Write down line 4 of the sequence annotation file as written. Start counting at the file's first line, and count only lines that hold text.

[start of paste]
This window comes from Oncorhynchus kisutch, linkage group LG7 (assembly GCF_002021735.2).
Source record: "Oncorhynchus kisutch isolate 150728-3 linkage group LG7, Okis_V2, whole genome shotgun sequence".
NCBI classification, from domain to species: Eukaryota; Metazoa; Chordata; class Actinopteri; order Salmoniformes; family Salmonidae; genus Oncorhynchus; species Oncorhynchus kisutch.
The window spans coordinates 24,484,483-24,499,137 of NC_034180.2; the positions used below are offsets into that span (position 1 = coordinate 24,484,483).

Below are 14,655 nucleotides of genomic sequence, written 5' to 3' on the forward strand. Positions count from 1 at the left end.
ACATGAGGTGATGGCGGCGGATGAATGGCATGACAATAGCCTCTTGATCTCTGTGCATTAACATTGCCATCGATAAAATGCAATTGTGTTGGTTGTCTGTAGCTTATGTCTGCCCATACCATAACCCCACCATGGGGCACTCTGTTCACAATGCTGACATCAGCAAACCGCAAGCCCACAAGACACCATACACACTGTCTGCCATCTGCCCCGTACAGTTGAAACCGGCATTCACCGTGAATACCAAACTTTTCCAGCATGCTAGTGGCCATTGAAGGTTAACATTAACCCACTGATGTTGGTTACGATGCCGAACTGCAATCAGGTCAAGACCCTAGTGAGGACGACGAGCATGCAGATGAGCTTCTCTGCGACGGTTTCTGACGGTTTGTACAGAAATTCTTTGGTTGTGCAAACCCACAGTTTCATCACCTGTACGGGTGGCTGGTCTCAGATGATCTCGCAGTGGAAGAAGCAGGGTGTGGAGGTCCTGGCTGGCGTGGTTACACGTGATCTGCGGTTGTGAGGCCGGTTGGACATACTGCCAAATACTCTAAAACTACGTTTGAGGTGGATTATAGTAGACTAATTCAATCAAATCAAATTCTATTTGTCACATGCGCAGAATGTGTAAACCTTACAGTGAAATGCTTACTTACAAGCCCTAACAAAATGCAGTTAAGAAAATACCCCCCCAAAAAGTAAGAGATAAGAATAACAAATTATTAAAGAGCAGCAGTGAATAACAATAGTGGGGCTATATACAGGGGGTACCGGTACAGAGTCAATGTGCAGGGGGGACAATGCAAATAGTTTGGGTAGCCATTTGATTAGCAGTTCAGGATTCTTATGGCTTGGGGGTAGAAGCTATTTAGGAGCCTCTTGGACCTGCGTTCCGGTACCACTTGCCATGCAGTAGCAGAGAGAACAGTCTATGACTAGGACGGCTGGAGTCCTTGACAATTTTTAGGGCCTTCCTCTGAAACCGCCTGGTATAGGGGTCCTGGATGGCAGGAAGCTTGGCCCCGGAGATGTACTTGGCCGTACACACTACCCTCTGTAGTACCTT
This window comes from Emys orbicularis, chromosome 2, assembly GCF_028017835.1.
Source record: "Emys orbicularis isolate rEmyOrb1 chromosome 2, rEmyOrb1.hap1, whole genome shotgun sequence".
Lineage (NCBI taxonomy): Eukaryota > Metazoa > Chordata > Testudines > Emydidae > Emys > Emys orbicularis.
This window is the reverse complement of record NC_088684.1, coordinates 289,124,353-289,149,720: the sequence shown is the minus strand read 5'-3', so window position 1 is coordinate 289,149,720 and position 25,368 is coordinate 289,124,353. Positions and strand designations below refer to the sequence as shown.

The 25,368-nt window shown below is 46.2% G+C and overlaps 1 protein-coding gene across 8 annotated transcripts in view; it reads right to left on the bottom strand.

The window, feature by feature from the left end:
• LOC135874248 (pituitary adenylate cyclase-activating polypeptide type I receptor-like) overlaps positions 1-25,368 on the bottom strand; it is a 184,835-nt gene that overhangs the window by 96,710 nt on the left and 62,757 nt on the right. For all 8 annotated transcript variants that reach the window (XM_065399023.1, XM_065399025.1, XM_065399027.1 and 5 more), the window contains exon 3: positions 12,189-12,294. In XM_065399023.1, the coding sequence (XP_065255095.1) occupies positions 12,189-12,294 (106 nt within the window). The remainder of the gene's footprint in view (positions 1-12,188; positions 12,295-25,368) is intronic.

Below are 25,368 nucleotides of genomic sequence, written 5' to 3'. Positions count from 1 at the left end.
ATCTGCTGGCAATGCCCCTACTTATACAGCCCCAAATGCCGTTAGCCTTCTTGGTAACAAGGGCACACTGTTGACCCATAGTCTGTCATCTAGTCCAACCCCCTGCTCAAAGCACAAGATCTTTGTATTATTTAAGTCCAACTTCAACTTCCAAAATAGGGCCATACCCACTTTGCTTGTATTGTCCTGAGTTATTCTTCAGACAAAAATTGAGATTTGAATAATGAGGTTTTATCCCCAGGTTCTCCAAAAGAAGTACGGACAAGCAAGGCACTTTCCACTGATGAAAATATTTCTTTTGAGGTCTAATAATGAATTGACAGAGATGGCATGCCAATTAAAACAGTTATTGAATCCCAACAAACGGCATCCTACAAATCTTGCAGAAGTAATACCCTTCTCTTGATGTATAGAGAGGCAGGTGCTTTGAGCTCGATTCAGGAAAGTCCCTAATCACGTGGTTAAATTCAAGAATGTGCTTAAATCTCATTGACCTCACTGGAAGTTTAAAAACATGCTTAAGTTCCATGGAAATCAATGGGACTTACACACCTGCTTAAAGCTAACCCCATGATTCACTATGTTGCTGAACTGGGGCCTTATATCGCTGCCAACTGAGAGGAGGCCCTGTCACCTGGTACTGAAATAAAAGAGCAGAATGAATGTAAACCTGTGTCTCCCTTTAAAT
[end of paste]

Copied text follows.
The window spans coordinates 24,484,483-24,499,137 of NC_034180.2; the positions used below are offsets into that span (position 1 = coordinate 24,484,483).